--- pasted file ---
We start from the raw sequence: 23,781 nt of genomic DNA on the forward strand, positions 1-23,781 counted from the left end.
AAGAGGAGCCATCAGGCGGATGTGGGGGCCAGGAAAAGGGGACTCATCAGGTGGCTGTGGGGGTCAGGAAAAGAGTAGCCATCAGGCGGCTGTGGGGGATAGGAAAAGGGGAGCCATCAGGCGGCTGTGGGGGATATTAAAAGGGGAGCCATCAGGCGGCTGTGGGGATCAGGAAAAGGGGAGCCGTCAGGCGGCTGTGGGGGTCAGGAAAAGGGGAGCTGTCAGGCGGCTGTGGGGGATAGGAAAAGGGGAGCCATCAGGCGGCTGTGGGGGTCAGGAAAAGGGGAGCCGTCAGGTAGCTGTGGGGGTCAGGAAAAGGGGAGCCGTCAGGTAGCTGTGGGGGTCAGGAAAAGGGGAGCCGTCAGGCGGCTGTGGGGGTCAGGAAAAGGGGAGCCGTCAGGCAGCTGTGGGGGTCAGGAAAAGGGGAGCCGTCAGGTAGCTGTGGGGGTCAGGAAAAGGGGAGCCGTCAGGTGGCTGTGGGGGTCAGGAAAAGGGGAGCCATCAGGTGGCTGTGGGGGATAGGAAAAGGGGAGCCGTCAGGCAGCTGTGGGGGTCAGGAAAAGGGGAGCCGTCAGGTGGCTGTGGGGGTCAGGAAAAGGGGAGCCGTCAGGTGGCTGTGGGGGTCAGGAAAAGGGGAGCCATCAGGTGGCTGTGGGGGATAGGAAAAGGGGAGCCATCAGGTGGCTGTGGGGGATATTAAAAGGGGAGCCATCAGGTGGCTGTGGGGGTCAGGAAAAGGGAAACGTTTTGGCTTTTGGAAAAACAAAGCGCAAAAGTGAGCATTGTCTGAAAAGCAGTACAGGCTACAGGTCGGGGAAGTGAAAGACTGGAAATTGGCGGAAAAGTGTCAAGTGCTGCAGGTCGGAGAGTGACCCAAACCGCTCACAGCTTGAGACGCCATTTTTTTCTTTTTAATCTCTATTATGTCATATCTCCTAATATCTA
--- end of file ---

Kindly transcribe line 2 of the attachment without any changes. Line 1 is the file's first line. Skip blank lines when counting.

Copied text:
AAGAGGAGCCATCAGGCGGATGTGGGGGCCAGGAAAAGGGGACTCATCAGGTGGCTGTGGGGGTCAGGAAAAGAGTAGCCATCAGGCGGCTGTGGGGGATAGGAAAAGGGGAGCCATCAGGCGGCTGTGGGGGATATTAAAAGGGGAGCCATCAGGCGGCTGTGGGGATCAGGAAAAGGGGAGCCGTCAGGCGGCTGTGGGGGTCAGGAAAAGGGGAGCTGTCAGGCGGCTGTGGGGGATAGGAAAAGGGGAGCCATCAGGCGGCTGTGGGGGTCAGGAAAAGGGGAGCCGTCAGGTAGCTGTGGGGGTCAGGAAAAGGGGAGCCGTCAGGTAGCTGTGGGGGTCAGGAAAAGGGGAGCCGTCAGGCGGCTGTGGGGGTCAGGAAAAGGGGAGCCGTCAGGCAGCTGTGGGGGTCAGGAAAAGGGGAGCCGTCAGGTAGCTGTGGGGGTCAGGAAAAGGGGAGCCGTCAGGTGGCTGTGGGGGTCAGGAAAAGGGGAGCCATCAGGTGGCTGTGGGGGATAGGAAAAGGGGAGCCGTCAGGCAGCTGTGGGGGTCAGGAAAAGGGGAGCCGTCAGGTGGCTGTGGGGGTCAGGAAAAGGGGAGCCGTCAGGTGGCTGTGGGGGTCAGGAAAAGGGGAGCCATCAGGTGGCTGTGGGGGATAGGAAAAGGGGAGCCATCAGGTGGCTGTGGGGGATATTAAAAGGGGAGCCATCAGGTGGCTGTGGGGGTCAGGAAAAGGGAAACGTTTTGGCTTTTGGAAAAACAAAGCGCAAAAGTGAGCATTGTCTGAAAAGCAGTACAGGCTACAGGTCGGGGAAGTGAAAGACTGGAAATTGGCGGAAAAGTGTCAAGTGCTGCAGGTCGGAGAGTGACCCAAACCGCTCACAGCTTGAGACGCCATTTTTTTCTTTTTAATCTCTATTATGTCATATCTCCTAATATCTA